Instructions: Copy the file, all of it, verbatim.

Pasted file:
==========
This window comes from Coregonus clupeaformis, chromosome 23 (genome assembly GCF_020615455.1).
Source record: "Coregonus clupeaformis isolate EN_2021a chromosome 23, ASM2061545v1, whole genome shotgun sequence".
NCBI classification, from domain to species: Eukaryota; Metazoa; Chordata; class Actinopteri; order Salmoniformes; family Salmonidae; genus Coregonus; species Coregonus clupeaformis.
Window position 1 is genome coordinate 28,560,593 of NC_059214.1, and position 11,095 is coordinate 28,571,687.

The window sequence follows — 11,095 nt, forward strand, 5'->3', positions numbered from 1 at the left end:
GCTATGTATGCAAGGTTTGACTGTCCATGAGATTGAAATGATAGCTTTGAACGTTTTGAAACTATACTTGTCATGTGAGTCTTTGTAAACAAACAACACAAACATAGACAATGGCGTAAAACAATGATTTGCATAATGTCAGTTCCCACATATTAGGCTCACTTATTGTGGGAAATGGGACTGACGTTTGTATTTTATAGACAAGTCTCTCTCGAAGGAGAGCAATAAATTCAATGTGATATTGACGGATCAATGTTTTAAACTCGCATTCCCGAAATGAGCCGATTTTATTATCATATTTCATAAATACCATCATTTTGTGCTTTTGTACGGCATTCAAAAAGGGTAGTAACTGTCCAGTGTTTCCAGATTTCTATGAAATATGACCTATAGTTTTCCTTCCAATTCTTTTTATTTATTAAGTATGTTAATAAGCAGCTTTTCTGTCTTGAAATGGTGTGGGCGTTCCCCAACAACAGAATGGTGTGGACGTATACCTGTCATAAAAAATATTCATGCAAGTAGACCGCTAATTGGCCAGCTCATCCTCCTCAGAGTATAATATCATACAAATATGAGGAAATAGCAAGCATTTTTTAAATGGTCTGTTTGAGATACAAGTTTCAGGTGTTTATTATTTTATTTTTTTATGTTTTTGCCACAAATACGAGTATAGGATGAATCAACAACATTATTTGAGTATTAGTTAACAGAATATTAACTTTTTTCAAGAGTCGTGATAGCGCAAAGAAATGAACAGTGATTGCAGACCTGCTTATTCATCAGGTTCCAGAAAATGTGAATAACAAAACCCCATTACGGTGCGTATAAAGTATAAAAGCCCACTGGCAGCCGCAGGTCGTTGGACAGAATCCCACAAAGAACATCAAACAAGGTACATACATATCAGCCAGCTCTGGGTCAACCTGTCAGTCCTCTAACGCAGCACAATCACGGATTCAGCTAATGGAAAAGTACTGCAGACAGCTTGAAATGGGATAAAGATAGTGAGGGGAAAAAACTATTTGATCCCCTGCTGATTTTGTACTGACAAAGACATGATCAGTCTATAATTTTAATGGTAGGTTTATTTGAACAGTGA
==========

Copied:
This window comes from Coregonus clupeaformis, chromosome 23 (genome assembly GCF_020615455.1).
Source record: "Coregonus clupeaformis isolate EN_2021a chromosome 23, ASM2061545v1, whole genome shotgun sequence".
NCBI classification, from domain to species: Eukaryota; Metazoa; Chordata; class Actinopteri; order Salmoniformes; family Salmonidae; genus Coregonus; species Coregonus clupeaformis.
Window position 1 is genome coordinate 28,560,593 of NC_059214.1, and position 11,095 is coordinate 28,571,687.

The window sequence follows — 11,095 nt, forward strand, 5'->3', positions numbered from 1 at the left end:
GCTATGTATGCAAGGTTTGACTGTCCATGAGATTGAAATGATAGCTTTGAACGTTTTGAAACTATACTTGTCATGTGAGTCTTTGTAAACAAACAACACAAACATAGACAATGGCGTAAAACAATGATTTGCATAATGTCAGTTCCCACATATTAGGCTCACTTATTGTGGGAAATGGGACTGACGTTTGTATTTTATAGACAAGTCTCTCTCGAAGGAGAGCAATAAATTCAATGTGATATTGACGGATCAATGTTTTAAACTCGCATTCCCGAAATGAGCCGATTTTATTATCATATTTCATAAATACCATCATTTTGTGCTTTTGTACGGCATTCAAAAAGGGTAGTAACTGTCCAGTGTTTCCAGATTTCTATGAAATATGACCTATAGTTTTCCTTCCAATTCTTTTTATTTATTAAGTATGTTAATAAGCAGCTTTTCTGTCTTGAAATGGTGTGGGCGTTCCCCAACAACAGAATGGTGTGGACGTATACCTGTCATAAAAAATATTCATGCAAGTAGACCGCTAATTGGCCAGCTCATCCTCCTCAGAGTATAATATCATACAAATATGAGGAAATAGCAAGCATTTTTTAAATGGTCTGTTTGAGATACAAGTTTCAGGTGTTTATTATTTTATTTTTTTATGTTTTTGCCACAAATACGAGTATAGGATGAATCAACAACATTATTTGAGTATTAGTTAACAGAATATTAACTTTTTTCAAGAGTCGTGATAGCGCAAAGAAATGAACAGTGATTGCAGACCTGCTTATTCATCAGGTTCCAGAAAATGTGAATAACAAAACCCCATTACGGTGCGTATAAAGTATAAAAGCCCACTGGCAGCCGCAGGTCGTTGGACAGAATCCCACAAAGAACATCAAACAAGGTACATACATATCAGCCAGCTCTGGGTCAACCTGTCAGTCCTCTAACGCAGCACAATCACGGATTCAGCTAATGGAAAAGTACTGCAGACAGCTTGAAATGGGATAAAGATAGTGAGGGGAAAAAACTATTTGATCCCCTGCTGATTTTGTACTGACAAAGACATGATCAGTCTATAATTTTAATGGTAGGTTTATTTGAACAGTGA